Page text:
Plasmodium knowlesi invasion following spread by infected mosquitoes, macaques and humans

Laith Yakob*, Alun L. Lloyd, Rowland R. Kao, Heather M. Ferguson, Patrick M. Brock, Chris Drakeley, Michael B. Bonsall

*Corresponding author for this work

Research output: Contribution to journalSpecial issuepeer-review


Plasmodium knowlesi is increasingly recognized as a major cause of malaria in Southeast Asia. Anopheles leucosphyrous group mosquitoes transmit the parasite and natural hosts include long-tailed and pig-tailed macaques. Despite early laboratory experiments demonstrating successful passage of infection between humans, the true role that humans play in P. knowlesi epidemiology remains unclear. The threat posed by its introduction into immunologically naïve populations is unknown despite being a public health priority for this region. A two-host species mathematical model was constructed to analyse this threat. Global sensitivity analysis using Monte Carlo methods highlighted the biological processes of greatest influence to transmission. These included parameters known to be influential in classic mosquito-borne disease models (e.g. vector longevity); however, interesting ecological components that are specific to this system were also highlighted: while local vectors likely have intrinsic preferences for certain host species, how plastic these preferences are, and how this is shaped by local conditions, are key determinants of parasite transmission potential. Invasion analysis demonstrates that this behavioural plasticity can qualitatively impact the probability of an epidemic sparked by imported infection. Identifying key vector sub/species and studying their biting behaviours constitute important next steps before models can better assist in strategizing disease control.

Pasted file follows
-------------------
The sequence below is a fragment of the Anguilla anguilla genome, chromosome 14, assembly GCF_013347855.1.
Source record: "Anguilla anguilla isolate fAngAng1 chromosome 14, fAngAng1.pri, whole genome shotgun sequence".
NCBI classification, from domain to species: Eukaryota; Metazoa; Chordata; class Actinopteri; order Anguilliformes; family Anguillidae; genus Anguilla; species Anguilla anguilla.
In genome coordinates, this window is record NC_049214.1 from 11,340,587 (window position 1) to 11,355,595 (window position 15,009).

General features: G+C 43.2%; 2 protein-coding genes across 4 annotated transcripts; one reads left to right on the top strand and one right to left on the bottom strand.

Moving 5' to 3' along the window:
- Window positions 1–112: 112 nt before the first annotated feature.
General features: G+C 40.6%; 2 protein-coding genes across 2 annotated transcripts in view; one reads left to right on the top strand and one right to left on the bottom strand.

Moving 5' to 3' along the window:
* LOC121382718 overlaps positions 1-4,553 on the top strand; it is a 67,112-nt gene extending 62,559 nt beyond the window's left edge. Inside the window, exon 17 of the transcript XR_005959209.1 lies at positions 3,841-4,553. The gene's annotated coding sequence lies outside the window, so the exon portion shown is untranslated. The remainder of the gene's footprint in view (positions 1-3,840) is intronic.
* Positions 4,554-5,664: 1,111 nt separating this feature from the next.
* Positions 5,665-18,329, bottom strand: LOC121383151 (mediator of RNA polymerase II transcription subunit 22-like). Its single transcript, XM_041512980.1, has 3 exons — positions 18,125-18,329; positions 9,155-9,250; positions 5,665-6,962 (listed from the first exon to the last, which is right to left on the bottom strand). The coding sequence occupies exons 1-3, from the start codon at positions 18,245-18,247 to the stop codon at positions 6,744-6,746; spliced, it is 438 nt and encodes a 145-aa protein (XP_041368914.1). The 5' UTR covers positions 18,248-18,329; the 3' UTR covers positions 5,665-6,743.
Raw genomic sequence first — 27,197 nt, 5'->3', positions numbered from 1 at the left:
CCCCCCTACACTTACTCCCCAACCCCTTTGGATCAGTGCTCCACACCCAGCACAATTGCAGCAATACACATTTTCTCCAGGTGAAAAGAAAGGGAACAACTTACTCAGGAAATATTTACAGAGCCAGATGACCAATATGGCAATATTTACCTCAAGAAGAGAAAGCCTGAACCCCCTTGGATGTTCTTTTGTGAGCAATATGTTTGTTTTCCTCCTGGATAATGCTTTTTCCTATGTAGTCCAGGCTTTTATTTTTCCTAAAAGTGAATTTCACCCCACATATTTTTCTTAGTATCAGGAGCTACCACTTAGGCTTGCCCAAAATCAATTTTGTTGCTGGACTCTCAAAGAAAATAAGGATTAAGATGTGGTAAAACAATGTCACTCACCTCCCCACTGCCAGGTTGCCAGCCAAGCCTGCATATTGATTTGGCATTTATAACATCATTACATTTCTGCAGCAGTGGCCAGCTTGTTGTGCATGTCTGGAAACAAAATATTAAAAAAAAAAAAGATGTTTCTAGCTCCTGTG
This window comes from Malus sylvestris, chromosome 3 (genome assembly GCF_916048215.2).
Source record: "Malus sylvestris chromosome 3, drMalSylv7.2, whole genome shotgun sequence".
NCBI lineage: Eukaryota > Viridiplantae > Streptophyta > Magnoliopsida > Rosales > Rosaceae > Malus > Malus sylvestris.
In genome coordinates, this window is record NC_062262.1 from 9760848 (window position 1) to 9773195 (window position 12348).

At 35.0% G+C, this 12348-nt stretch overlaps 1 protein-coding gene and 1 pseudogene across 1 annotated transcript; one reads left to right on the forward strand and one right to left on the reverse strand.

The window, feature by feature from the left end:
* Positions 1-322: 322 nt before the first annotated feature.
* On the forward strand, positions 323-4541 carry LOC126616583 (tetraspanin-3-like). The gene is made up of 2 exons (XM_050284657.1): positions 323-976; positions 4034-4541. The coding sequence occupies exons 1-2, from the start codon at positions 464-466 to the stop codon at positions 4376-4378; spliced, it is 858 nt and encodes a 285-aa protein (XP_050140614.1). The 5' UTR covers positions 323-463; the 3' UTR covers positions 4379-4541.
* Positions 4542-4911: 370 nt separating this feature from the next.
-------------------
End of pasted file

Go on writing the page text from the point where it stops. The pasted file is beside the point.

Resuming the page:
Original languageEnglish
Pages (from-to)101-110
Number of pages10
Issue number1
Early online date27 Mar 2017
Publication statusPublished - 1 Jan 2018


  • invasion analysis
  • mathematical model
  • Plasmodium knowlesi
  • vector behaviour
  • vector-borne disease


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